In Vedic cosmology, the universe is comprised of Grahas which means “houses”. In modern cosmology, the universe is comprised of planets, which are balls of matter. This difference manifests in the English language, where it is appropriate to say that a person is in the house, whereas it is stated that people are living on the planet. I realized this difference when the grammar correcting tool I was using indicated that my phrase “in the planet” should be replaced by “on the planet”. This made me think about the differences between Grahas and planets, and this post discusses the nuances of this difference.

There is a significant difference between the ideas of Earth in Vedic and modern cosmologies. In Vedic cosmology, Earth is a “space” inside which a living entity is trapped, like a person under house imprisonment. Most people think that if you can travel from one country to another, then you are free. Similarly, if you can fly in the sky, then you are not trapped in the Earth. Indeed, if you can go into space or travel to the Moon, then certainly you are not bound to the Earth. In Vedic cosmology, instead, you can sit in a spaceship and travel for millions of years in space, and you would still be in the Earth (but not on the Earth).

To understand the Earth, we have to think of the mind. A material scientist can create hundreds of theories that vary in details, but as long as their essence is materialism, then science is “trapped inside materialism”. Materialism is the house, and the theory is a position inside the house. Different theories are like kitchen, bedroom, toilet, study, and so forth, but they are all inside the house.

These houses are infinite in one sense and finite in another. The house is infinite in the sense that there are infinite variations of thinking and perceiving within the same way of thinking and perceiving. This is quite like the ability to create infinite recipes within a certain class of cuisine—Indian, Italian, Mexican, Mediterranean, etc. And the house is finite because a certain type of cuisine is only one of the infinite types of cuisines. Therefore, a planet is just like a culture or a cuisine. There is literally infinite variety in that culture or cuisine, and yet, that there are infinite things outside that culture or cuisine.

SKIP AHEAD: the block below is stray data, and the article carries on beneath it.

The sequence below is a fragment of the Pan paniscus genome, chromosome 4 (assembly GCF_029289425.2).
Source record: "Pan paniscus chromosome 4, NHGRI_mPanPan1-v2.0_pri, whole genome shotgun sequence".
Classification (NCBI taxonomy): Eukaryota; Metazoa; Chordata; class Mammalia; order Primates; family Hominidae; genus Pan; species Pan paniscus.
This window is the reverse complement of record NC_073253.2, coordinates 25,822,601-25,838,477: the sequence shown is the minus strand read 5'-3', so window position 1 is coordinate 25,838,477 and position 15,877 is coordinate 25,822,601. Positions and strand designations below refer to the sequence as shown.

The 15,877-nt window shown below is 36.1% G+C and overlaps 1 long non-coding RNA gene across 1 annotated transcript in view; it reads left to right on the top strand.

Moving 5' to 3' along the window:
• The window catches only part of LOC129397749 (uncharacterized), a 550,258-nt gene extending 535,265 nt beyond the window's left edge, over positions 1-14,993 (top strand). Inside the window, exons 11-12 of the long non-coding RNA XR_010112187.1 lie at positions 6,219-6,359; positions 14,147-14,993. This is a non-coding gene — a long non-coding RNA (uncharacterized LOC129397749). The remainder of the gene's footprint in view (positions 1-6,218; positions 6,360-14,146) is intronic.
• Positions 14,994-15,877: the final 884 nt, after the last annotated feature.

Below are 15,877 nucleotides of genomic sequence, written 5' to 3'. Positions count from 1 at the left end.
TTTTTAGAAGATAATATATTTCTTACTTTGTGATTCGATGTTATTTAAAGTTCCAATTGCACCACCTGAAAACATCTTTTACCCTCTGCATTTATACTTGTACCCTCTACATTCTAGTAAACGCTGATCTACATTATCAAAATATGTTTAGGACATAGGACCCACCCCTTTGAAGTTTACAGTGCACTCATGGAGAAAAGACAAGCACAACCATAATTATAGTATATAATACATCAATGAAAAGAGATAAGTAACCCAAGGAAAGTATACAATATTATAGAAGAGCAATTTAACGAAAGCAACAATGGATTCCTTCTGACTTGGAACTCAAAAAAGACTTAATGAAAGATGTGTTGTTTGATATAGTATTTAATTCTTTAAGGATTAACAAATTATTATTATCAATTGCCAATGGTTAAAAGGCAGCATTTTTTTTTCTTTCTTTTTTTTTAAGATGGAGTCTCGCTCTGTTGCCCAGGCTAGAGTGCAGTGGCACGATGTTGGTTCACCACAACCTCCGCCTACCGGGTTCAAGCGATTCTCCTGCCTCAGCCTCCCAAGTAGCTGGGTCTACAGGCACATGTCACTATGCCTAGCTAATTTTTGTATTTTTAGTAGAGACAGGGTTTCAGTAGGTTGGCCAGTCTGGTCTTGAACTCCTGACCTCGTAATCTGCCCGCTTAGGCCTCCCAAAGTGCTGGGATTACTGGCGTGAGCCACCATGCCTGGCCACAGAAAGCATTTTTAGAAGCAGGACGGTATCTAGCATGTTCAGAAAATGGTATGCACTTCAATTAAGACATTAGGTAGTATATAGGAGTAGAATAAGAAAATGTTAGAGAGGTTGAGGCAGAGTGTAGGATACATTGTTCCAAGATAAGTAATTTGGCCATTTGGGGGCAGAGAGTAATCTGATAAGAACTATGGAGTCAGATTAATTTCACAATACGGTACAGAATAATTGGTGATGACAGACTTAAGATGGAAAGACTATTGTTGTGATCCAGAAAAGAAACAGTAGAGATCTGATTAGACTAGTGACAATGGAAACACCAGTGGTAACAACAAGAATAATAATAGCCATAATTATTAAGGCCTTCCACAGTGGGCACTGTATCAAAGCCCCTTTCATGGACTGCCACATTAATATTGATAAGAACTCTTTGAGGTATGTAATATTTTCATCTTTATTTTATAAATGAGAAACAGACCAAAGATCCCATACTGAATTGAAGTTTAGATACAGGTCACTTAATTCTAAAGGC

Therefore, being in the Graha is being inside a culture or cuisine. And transcending that Graha is going to another culture or cuisine. What Vedic cosmology calls the “Earth” is an earthly mindset in which most of the time is spent in three things–earning money, taking care of family, and social life. This kind of mentality doesn’t exist in the higher planetary systems. For instance, nobody in Svarga is going to an office, manufacturing goods, selling them in shops, earning an education or degree, creating innovations or technologies to solve the problems of day-to-day existence. Then what are they doing? They dance, walk in the park, listen to music, and write poetry and songs.

Svarga is infinite in the sense that there are infinite types of songs, gardens, dances, poetry, etc. There are many substyles of these, which are different parts of portions of Svarga. But Svarga is a mindset that life is meant to be lived idyllically. And Bhu-Loka means a mindset that life has to be lived as a struggle for survival. People in this Earthly mindset consider working hard a “natural thing” that everyone is supposed to do. Those living entities in Svarga may look at the Earthly beings and think—these guys are always suffering.

Thus, Svarga is infinite and Bhu-Loka is infinite. And yet they are finite because if you look at things from an outsider’s perspective, then the whole thing seems very insignificant and hence small. Only if you look at it from the inside, it seems infinite. A Graha is therefore infinite from the inside and finite from the outside. What Vedic cosmology calls Graha is a way of thinking, perceiving, intending, judging, moralizing, and enjoying. You can travel far and wide in this Graha, but if the basic style of thinking, perceiving, intending, judging, moralizing, and enjoying is unchanged, then you are still inside that house, trapped in a certain way of thinking, and hence bound within the Graha.

Liberation from that Graha is possible only if we change our way of thinking. When this thinking, perceiving, enjoying, and judging changes, then at the point of death, the soul is transferred to another “house” or Graha, which is another way of thinking. In that new kind of house, the body and mind are tuned to this new way of thinking, and everyone in that house is there because they have the same style of thinking. They get along with others with the same mindset.